Nigeria provides one of the largest pool of migrants to other countries of the world, with the Nigerian diaspora estimated to be in the region of 5 to 15 million people spread across virtually every continent of the world.
Large swathes of Nigerians can be found in countries such as the United Kingdom, South Africa, United States of America among others, with London’s Peckham referred to as a mini-Lagos owing to the preponderance of immigrants from Lagos there.
The Nigerian Diaspora is also known for their excellence in all walks of life in different countries of the world. According to the 2010 census of the USA, Nigerians are the most educated ethnic group, with the highest percentage of University degree holders of all African immigrants having average household income of $94thousand.
The Nigerian Diaspora, which was described by Andrew Nevin, Chief Economist of Price Waterhouse Cooper (PWC), as “Nigeria’s biggest export”, in 2018 made remittances of $25billion, a sum that was about 83% of the Federal budget and about 8times the Official Development assistance to the country.
This massive export has also come at a cost to the country as the remittances figure fails to capture the productivity and tax contributions of these Nigerians to their host countries.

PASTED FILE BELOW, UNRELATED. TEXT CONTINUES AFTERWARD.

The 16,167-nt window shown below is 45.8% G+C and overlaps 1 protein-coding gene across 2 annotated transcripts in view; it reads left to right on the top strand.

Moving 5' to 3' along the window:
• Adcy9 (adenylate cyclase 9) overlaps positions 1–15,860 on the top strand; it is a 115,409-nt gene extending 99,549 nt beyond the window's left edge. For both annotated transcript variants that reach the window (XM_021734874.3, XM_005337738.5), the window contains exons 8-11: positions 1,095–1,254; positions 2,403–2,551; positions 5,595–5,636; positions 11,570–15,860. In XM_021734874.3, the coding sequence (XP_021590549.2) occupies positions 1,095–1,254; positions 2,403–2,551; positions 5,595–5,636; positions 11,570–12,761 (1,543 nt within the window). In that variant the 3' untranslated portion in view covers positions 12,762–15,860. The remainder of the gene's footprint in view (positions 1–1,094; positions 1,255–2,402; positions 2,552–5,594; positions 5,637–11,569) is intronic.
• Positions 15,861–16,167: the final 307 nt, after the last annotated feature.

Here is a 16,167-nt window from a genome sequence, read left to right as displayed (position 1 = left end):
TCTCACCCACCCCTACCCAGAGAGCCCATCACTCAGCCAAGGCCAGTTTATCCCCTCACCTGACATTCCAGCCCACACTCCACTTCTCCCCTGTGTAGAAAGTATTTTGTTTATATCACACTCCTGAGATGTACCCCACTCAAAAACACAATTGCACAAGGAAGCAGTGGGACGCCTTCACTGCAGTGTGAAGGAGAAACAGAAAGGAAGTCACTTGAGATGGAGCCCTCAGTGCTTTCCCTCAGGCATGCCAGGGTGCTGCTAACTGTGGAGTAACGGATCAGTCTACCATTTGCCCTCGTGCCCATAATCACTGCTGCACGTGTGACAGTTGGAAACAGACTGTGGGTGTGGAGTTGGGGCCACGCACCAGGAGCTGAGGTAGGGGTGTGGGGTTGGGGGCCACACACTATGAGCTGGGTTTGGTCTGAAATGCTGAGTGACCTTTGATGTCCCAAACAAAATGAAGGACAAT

The Diaspora has been an economic block that Nigeria has never really harnessed in a formal way to develop the country, the way other countries’ citizens in Diaspora tend to retain a close affinity to their homelands.
Beyond unstructured remittances, there is a need to tap into this knowledge and resource pool to run our national institutions and drive investments into our country.
A situation where about 40% of trained medical doctors in Nigeria, where there is already an acute shortage of medical doctors, does not portend well for the country and calls for a paradigm shift in government priorities to arrest this drain.The National Assembly had in 2017 passed a Bill for a Diaspora Commission, which was promptly signed into law by then Acting President Yemi Osinbajo.
The Commission would later see Hon. Abike Dabiri-Erewa, who described it as “a one stop agency for diaspora matters”, appointed as its Chairman, and has been working assiduously to connect Nigeria to a more formidable Diaspora.
The government of President Muhammadu Buhari had floated the first ever Nigerian Diaspora bond, to give members of the Nigerian Diaspora opportunity to invest securely in their home country and it was subscribed fully at 300million Dollars.
As the president commences his second term, the Nigerian diaspora is a key constituency that must be explored and mined to create an even more prosperous Nigeria that created opportunities for all her citizens.
Rather than seeking so called “expatriates” for jobs that our countrymen are doing with great aplomb in other climes, the government of the day must seek out these ones and give them prominent roles to play in the emerging Nigeria within the fourth industrial revolution that is well underway.
Our Diaspora has shown time and again that Nigeria is more than an oil exporting country and there is no better time than now that we are trying to banish the wastefulness of the past, to use them to create opportunities for our massive population.
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